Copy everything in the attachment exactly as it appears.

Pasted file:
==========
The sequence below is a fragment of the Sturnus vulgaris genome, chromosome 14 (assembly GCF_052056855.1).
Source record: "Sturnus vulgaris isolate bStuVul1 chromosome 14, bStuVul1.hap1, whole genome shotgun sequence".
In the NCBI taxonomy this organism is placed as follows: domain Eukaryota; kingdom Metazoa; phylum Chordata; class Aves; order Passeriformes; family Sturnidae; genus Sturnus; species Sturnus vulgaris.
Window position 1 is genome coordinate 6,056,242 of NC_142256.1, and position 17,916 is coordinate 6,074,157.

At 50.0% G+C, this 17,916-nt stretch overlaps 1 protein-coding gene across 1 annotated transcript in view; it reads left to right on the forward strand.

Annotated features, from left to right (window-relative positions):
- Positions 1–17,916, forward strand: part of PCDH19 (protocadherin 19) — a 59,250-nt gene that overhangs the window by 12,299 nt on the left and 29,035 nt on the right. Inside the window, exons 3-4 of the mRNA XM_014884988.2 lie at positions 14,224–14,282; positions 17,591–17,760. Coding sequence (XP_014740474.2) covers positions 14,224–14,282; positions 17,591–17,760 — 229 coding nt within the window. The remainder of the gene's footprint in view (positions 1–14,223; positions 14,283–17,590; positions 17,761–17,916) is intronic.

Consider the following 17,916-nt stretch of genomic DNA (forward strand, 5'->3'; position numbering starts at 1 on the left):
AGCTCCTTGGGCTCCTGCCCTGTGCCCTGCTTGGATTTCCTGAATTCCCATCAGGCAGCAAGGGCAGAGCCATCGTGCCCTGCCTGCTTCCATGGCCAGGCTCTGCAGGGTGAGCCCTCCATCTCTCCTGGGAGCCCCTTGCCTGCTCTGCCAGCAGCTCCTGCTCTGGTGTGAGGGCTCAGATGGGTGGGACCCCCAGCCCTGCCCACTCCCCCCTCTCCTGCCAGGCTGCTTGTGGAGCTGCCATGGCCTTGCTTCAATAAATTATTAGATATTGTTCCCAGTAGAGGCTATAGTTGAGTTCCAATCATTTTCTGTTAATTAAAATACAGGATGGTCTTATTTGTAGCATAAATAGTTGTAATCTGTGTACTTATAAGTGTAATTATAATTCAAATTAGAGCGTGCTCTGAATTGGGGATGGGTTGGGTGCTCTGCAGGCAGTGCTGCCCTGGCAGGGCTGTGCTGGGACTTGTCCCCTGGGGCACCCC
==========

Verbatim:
The sequence below is a fragment of the Sturnus vulgaris genome, chromosome 14 (assembly GCF_052056855.1).
Source record: "Sturnus vulgaris isolate bStuVul1 chromosome 14, bStuVul1.hap1, whole genome shotgun sequence".
In the NCBI taxonomy this organism is placed as follows: domain Eukaryota; kingdom Metazoa; phylum Chordata; class Aves; order Passeriformes; family Sturnidae; genus Sturnus; species Sturnus vulgaris.
Window position 1 is genome coordinate 6,056,242 of NC_142256.1, and position 17,916 is coordinate 6,074,157.

At 50.0% G+C, this 17,916-nt stretch overlaps 1 protein-coding gene across 1 annotated transcript in view; it reads left to right on the forward strand.

Annotated features, from left to right (window-relative positions):
- Positions 1–17,916, forward strand: part of PCDH19 (protocadherin 19) — a 59,250-nt gene that overhangs the window by 12,299 nt on the left and 29,035 nt on the right. Inside the window, exons 3-4 of the mRNA XM_014884988.2 lie at positions 14,224–14,282; positions 17,591–17,760. Coding sequence (XP_014740474.2) covers positions 14,224–14,282; positions 17,591–17,760 — 229 coding nt within the window. The remainder of the gene's footprint in view (positions 1–14,223; positions 14,283–17,590; positions 17,761–17,916) is intronic.

Consider the following 17,916-nt stretch of genomic DNA (forward strand, 5'->3'; position numbering starts at 1 on the left):
AGCTCCTTGGGCTCCTGCCCTGTGCCCTGCTTGGATTTCCTGAATTCCCATCAGGCAGCAAGGGCAGAGCCATCGTGCCCTGCCTGCTTCCATGGCCAGGCTCTGCAGGGTGAGCCCTCCATCTCTCCTGGGAGCCCCTTGCCTGCTCTGCCAGCAGCTCCTGCTCTGGTGTGAGGGCTCAGATGGGTGGGACCCCCAGCCCTGCCCACTCCCCCCTCTCCTGCCAGGCTGCTTGTGGAGCTGCCATGGCCTTGCTTCAATAAATTATTAGATATTGTTCCCAGTAGAGGCTATAGTTGAGTTCCAATCATTTTCTGTTAATTAAAATACAGGATGGTCTTATTTGTAGCATAAATAGTTGTAATCTGTGTACTTATAAGTGTAATTATAATTCAAATTAGAGCGTGCTCTGAATTGGGGATGGGTTGGGTGCTCTGCAGGCAGTGCTGCCCTGGCAGGGCTGTGCTGGGACTTGTCCCCTGGGGCACCCC